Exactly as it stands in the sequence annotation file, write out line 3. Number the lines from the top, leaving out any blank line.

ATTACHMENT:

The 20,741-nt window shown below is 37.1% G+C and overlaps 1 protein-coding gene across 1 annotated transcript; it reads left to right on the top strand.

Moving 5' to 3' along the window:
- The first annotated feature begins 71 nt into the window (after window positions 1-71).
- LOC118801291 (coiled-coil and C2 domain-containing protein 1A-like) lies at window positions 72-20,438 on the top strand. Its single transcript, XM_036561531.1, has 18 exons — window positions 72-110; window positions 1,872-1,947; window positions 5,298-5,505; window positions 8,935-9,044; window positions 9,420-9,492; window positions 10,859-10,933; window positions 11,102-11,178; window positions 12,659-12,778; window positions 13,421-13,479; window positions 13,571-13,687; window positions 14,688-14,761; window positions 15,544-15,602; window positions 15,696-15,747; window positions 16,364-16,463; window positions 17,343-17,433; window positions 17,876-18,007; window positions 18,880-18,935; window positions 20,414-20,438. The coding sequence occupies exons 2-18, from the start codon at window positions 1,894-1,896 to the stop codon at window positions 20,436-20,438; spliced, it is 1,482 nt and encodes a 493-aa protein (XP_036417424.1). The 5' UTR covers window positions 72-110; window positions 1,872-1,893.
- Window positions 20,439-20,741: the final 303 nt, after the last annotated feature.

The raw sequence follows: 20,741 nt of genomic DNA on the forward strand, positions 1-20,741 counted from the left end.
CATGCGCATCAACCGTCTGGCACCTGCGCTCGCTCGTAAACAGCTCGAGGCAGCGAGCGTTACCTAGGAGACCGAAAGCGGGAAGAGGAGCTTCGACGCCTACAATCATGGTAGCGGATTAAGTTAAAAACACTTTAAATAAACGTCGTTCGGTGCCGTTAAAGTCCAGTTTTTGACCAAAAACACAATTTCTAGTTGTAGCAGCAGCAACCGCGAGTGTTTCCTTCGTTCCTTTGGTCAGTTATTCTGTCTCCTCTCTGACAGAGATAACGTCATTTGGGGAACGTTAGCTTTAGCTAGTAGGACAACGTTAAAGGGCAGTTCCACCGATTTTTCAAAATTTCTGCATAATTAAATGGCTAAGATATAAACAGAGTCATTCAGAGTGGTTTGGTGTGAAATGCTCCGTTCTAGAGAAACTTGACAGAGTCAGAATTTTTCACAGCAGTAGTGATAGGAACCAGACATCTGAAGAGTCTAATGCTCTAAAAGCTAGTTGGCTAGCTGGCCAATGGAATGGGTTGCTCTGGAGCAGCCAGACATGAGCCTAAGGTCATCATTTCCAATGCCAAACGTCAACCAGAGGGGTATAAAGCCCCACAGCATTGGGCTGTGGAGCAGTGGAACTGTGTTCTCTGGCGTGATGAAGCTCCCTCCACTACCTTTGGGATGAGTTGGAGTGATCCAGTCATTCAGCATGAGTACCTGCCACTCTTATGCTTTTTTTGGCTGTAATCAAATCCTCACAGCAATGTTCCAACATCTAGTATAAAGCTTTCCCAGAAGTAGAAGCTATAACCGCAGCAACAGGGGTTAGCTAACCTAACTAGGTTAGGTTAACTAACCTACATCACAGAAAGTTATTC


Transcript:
- The first annotated feature begins 71 nt into the window (after window positions 1-71).